A secret component of Biden’s new “Infrastructure Investment and Jobs Act” is a shocking plan to punish Americans who drive – taxing them for every mile driven.
The bill directs Secretary of Transportation Pete Buttigieg to establish a pilot program to demonstrate a national motor vehicle per-mile user fee designed “to restore and maintain the long-term solvency of the Highway Trust Fund (HTF).”
The objectives of the pilot program include:
“To test the design, acceptance, implementation, and financial sustainability of a national motor vehicle per-mile user fee.
To address the need for additional revenue for surface transportation infrastructure and a national motor vehicle per-mile user fee.
To provide recommendations relating to the adoption and implementation of a national motor vehicle per-mile user fee.”
While the new hidden tax is being described as a pilot program which would rely on “volunteers,” the infrastructure measure would also require the Treasury Department to establish a mechanism to collect motor vehicle per-mile user fees from the participants.
The legislation would create a new “Federal System Funding Alternative Advisory Board” to advise Buttigieg on establishing and operating the program. The legislative language in the bill indicated that the advisory board has no end date.
The advisory body would be required to include as members “at a minimum” representatives from state departments of transportation, the trucking industry, data security experts “with expertise in personal privacy,” academic experts on surface transportation, consumer advocates, operators of toll systems, owners of motor vehicle fleets, and tribal representatives.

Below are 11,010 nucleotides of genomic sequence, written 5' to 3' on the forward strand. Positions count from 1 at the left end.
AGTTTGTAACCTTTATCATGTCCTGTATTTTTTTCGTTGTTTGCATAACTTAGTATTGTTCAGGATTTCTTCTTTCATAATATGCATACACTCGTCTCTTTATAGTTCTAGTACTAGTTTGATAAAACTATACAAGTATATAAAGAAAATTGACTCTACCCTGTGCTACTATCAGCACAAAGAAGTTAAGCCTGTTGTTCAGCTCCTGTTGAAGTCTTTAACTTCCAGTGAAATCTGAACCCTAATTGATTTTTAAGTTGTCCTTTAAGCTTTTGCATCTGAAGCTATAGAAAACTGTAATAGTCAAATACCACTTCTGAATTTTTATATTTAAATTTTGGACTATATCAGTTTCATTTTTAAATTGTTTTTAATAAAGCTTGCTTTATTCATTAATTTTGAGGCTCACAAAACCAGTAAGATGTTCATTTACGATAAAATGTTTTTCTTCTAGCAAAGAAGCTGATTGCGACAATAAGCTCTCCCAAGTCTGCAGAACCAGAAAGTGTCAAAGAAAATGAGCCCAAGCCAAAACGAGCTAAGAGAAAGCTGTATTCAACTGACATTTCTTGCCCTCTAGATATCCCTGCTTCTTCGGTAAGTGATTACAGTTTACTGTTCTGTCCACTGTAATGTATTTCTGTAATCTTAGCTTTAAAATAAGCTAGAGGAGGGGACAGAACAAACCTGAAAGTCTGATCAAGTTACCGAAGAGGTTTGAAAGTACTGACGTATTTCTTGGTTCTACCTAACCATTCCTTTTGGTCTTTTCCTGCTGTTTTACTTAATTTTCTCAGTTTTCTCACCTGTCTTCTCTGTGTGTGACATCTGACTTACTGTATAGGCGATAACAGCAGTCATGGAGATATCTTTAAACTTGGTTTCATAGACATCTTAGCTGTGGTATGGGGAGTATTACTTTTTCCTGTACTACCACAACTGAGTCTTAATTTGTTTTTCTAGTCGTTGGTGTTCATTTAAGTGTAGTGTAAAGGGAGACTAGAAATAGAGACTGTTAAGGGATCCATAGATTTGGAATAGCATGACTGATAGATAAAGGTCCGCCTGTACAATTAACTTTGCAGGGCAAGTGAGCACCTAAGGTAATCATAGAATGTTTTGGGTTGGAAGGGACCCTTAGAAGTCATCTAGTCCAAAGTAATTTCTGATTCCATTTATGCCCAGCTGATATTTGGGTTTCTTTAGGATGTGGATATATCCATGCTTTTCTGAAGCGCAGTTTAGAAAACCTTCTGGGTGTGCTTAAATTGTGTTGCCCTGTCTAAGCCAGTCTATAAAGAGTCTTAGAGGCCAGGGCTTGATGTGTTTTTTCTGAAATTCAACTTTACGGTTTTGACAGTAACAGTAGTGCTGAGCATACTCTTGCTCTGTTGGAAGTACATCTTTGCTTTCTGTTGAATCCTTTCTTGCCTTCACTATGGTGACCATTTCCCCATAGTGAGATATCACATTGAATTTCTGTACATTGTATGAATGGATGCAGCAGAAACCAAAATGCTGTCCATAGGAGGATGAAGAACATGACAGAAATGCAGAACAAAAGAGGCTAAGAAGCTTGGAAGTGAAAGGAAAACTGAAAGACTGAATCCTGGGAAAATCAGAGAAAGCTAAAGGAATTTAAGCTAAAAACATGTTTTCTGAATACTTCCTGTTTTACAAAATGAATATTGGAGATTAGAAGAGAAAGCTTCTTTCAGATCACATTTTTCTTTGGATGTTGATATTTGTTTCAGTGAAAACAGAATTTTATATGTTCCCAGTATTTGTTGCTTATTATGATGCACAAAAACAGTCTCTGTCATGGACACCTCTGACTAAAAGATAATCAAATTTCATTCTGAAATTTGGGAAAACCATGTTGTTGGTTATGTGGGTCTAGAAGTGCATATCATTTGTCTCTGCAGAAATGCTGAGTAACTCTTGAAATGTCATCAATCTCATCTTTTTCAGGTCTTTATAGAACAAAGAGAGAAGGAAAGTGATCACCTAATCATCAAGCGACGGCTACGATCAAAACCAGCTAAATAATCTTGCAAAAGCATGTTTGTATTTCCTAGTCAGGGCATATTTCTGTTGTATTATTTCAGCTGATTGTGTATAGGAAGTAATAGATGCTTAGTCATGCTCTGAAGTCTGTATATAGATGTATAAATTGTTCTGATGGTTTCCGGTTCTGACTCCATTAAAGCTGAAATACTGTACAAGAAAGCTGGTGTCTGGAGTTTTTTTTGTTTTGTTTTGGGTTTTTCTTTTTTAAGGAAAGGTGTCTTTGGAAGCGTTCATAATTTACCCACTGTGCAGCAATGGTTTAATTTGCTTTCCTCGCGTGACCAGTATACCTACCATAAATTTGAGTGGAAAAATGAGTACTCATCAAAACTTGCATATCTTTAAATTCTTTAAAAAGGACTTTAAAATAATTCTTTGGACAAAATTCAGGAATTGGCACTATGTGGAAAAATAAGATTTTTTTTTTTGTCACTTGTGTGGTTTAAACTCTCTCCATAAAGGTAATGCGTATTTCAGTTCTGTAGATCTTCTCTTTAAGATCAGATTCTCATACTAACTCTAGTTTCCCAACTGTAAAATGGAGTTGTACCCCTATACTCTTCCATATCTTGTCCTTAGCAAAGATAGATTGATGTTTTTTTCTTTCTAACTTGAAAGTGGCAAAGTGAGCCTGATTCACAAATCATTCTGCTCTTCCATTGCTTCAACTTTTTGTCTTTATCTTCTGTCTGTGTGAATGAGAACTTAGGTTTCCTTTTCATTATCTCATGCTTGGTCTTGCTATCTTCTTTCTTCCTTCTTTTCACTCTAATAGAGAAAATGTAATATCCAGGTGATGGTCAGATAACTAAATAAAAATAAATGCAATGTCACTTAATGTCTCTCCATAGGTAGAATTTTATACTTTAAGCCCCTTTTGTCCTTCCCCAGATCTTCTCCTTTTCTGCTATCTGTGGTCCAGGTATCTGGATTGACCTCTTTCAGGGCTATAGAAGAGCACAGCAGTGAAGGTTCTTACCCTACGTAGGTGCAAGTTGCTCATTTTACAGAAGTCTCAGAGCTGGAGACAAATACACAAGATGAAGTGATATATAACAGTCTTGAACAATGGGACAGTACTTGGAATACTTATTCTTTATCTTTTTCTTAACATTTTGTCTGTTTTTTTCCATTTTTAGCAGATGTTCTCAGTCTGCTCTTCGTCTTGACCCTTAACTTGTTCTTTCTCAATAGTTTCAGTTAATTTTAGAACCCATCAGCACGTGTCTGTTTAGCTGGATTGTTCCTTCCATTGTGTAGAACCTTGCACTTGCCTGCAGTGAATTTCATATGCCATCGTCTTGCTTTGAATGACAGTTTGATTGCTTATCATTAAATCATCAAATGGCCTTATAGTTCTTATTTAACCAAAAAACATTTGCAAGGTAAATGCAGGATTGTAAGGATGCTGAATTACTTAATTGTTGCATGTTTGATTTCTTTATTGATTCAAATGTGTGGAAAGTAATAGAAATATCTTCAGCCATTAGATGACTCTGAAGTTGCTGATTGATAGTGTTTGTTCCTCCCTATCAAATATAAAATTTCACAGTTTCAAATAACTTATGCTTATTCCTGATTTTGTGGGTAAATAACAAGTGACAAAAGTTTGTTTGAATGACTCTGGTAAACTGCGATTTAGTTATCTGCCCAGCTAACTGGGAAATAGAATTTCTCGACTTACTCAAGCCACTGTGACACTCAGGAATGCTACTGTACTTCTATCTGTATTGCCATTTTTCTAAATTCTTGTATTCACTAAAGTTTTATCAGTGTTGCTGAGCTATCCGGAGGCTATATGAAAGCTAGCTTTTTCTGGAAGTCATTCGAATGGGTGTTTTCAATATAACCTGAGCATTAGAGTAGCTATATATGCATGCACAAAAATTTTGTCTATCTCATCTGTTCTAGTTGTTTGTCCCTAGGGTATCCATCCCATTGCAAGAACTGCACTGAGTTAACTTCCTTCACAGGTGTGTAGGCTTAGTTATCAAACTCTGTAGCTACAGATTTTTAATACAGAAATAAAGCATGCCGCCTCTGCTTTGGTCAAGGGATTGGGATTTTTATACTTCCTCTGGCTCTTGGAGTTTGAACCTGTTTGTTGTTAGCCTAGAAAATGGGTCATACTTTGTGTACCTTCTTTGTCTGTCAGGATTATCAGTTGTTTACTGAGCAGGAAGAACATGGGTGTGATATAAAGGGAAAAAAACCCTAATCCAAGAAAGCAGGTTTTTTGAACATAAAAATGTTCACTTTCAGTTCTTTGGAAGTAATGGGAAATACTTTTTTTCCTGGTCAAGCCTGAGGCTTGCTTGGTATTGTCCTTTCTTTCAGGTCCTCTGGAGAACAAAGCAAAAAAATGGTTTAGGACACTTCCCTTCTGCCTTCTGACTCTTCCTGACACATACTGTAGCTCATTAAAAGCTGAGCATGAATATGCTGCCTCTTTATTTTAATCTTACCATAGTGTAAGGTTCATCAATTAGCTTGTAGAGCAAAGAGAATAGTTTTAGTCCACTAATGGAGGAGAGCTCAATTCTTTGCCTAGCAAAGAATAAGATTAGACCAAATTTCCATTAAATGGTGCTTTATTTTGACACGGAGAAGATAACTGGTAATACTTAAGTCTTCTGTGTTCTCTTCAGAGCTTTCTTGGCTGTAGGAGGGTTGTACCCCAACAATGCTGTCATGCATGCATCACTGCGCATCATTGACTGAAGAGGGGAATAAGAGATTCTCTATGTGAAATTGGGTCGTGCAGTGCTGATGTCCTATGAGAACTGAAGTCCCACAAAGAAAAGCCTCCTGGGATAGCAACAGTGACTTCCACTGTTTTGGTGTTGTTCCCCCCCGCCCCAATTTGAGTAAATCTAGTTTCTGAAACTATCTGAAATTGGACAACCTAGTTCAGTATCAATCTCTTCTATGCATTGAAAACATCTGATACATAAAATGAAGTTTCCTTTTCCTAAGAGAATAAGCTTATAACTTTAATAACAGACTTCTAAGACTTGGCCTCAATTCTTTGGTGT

The advisory body would for some reason also include “advocacy groups focused on equity,” as well as “any other representatives or entities, as determined appropriate by [Buttigieg].”
Buttigieg would also be authorized under the proposal to “carry out a public awareness campaign to increase public awareness regarding a national motor vehicle per-mile user fee.” Funding for the program is established at $10 million each year through 2026.
Buttigieg, whose only previous government experience was serving eight years as mayor of South Bend, Indiana, a city of about 100,000 residents, appears to be a big winner in the more than $550 billion in new spending included in the $1.2 trillion infrastructure package.
An estimated $274 billion of the $550 billion in new spending goes to DOT, with $105 billion of that being in the form of competitive grants over which Buttigieg has the final say.
Another big winner in the infrastructure bill’s DOT spending is Amtrak, which in a typical non-pandemic era year, receives about $2 billion in federal subsidies.
Under the infrastructure bill, Amtrak would reportedly receive $58 billion.
Republican Sen. Mike Lee offered an amendment to the infrastructure bill in the nature of a substitute for this horrendous program that would, among other things, transfer $119 billion in unused federal money originally meant to help combat the coronavirus to the HTF.
The Lee alternative included reducing the federal gas tax by 11 cents per gallon, simplifying and speeding up National Environmental Policy Act (NEPA) requirements on infrastructure projects, and abolishing federal Davis-Bacon wage regulations that require federal contractors to pay prevailing union wages on government projects. The Lee amendment was defeated on a 70–28 vote.
Author: Andrew Lundrom
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